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Chapter 6 : Toll-Like Receptors

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Abstract:

This chapter focuses on examples of Toll-like receptors (TLRs) research where questions have been particularly well addressed as potential paradigms for the entire TLR system. Lipopolysaccharide (LPS) has been used for decades in immunology laboratories because of its multiple effects on innate immune cells as well as B lymphocytes and, after discovery of TLR4 as its vertebrate host counterpart receptor, has served as an important paradigm to understand the interaction and function of other TLRs with various microbial components. The malarial parasite is remarkably nonimmunogenic, both for the innate and the acquired immune systems. The early elimination of invasive microorganisms is a fundamental function of the innate immune system. Macrophages, dendritic cells (DCs), and polymorphonuclear leukocytes recognize components of invasive pathogens and orchestrate an early antimicrobial defense. Two major families of non-TLRs that have received the most attention to date are the NOD-like receptor (NLR) family of receptors and the associated inflammasomes. Recent studies indicate the existence of non-TLR pattern recognition systems that function as sensors of viral and bacterial components.

Citation: Gazzinelli R, Fitzgerald K, Golenbock D. 2009. Toll-Like Receptors, p 107-122. In Russell D, Gordon S (ed), Phagocyte-Pathogen Interactions. ASM Press, Washington, DC. doi: 10.1128/9781555816650.ch6

Key Concept Ranking

Infection and Immunity
0.8453668
Immune Receptors
0.66842103
Bacterial Cell Wall
0.5933932
Immune Systems
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Innate Immune System
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Viruses
0.5419795
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Figures

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FIGURE 1

Innate immunity in malaria. During the asexual portion of the cycle, merozoites are released from erythrocytes into the systemic circulation. Parasite GPI anchors and hemozoin-bound DNA trigger cytokine production. GPI anchors bind to surface TLR2 on CD14 monocytes, macrophages, and DCs. CpG-containing ODN is associated with hemozoin and triggers endosomal TLR9. Hemozoin-induced lysosomal destabilization releases DNA to access cytosolic sensors. AT-rich ODN triggers an as yet uncharacterized cytosolic DNA sensor and elicits IFN-β via NALP3, TBK1, and IRF1 to regulate IFN-β production. AT-rich ODN also elicits cytokine production (TNF, IL-6) and caspase-1-mediated processing of pro-IL-1β. These latter cytokines, still not entirely characterized, cause fever. Immune mediators also increase adhesion molecule expression on capillary endothelium. Infected erythrocytes, especially those with large schizonts, will bind to microcapillary beds in the brain.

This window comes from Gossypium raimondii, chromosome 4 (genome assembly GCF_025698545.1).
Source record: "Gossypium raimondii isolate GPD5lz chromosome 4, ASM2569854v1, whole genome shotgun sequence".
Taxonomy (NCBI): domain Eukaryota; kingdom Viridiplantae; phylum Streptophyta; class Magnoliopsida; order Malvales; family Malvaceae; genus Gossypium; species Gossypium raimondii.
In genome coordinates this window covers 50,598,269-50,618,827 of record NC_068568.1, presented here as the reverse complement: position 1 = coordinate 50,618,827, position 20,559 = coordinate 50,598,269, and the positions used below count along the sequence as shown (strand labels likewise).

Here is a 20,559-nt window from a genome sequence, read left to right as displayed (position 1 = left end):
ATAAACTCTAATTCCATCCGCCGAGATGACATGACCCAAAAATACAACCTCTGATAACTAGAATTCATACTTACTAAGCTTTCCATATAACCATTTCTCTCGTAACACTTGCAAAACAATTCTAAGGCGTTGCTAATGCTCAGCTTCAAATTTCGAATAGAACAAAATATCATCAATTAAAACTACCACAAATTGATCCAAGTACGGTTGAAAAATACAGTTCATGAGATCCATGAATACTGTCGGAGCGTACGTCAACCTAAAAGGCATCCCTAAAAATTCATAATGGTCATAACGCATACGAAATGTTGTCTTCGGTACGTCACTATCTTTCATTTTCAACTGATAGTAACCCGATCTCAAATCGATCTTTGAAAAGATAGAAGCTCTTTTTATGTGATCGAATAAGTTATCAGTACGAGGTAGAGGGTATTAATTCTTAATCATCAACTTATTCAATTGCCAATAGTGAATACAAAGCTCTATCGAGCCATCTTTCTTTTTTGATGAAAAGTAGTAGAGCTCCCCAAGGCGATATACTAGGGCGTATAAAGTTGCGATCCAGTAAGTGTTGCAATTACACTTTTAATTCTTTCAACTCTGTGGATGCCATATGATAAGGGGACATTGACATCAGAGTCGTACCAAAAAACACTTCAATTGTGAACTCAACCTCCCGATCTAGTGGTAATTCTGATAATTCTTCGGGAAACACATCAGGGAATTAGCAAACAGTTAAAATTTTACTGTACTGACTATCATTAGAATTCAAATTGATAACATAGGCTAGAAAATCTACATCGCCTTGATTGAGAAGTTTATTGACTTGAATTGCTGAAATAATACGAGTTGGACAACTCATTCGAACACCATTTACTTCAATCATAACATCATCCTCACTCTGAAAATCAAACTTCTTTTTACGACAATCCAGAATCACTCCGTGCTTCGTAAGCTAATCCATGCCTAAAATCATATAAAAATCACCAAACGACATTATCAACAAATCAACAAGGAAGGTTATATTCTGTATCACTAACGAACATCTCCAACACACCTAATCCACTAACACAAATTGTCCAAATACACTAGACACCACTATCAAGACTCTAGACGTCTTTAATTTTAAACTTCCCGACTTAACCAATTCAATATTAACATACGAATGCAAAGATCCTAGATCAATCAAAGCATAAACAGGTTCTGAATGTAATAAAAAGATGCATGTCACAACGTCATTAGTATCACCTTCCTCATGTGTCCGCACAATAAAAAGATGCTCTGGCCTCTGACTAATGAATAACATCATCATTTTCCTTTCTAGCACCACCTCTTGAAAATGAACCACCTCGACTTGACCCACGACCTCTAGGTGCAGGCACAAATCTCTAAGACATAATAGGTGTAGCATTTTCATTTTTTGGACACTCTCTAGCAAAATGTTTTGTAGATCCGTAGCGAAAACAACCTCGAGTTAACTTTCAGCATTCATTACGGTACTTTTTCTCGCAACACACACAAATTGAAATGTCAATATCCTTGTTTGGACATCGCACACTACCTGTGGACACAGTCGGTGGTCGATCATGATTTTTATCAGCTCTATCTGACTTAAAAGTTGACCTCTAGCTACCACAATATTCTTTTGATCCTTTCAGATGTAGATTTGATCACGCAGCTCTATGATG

Citation: Gazzinelli R, Fitzgerald K, Golenbock D. 2009. Toll-Like Receptors, p 107-122. In Russell D, Gordon S (ed), Phagocyte-Pathogen Interactions. ASM Press, Washington, DC. doi: 10.1128/9781555816650.ch6
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Image of FIGURE 2
FIGURE 2

Molecular and cellular steps of TLR activation. TLR4 and TLR9 are by far the best-understood surface and endosomal TLRs, respectively. TLR4 is most often located on the cell surface and it is highly specific for gram-negative derived lipid A. The recognition and sensitivity of TLR4 signaling by bacterial lipid A highly depends on the coreceptor named CD14 and MD-2. The TLR4 intracellular signaling also depends on four adapter molecules, which work in pairs, i.e., MyD88/Mal and TRIF/TRAM, which are essential for induction of IRAK/TRAF6 and TBK1/IKKe, which are then responsible for activation of NF-κB and IRF3 responses, respectively. However, TLR9 normally resides in the ER and migrates to the endolysosomal compartment in an UNCN93Bi-dependent manner, where it is activated by its agonists. TLR9 activation also depends on the MyD88 adapter molecule and results in activation of IRAK/TRAF6, culminating in stimulation of NF-κB. During activation of TLR9, MyD88 also activates IRF7- and IFN-related responses.

Citation: Gazzinelli R, Fitzgerald K, Golenbock D. 2009. Toll-Like Receptors, p 107-122. In Russell D, Gordon S (ed), Phagocyte-Pathogen Interactions. ASM Press, Washington, DC. doi: 10.1128/9781555816650.ch6
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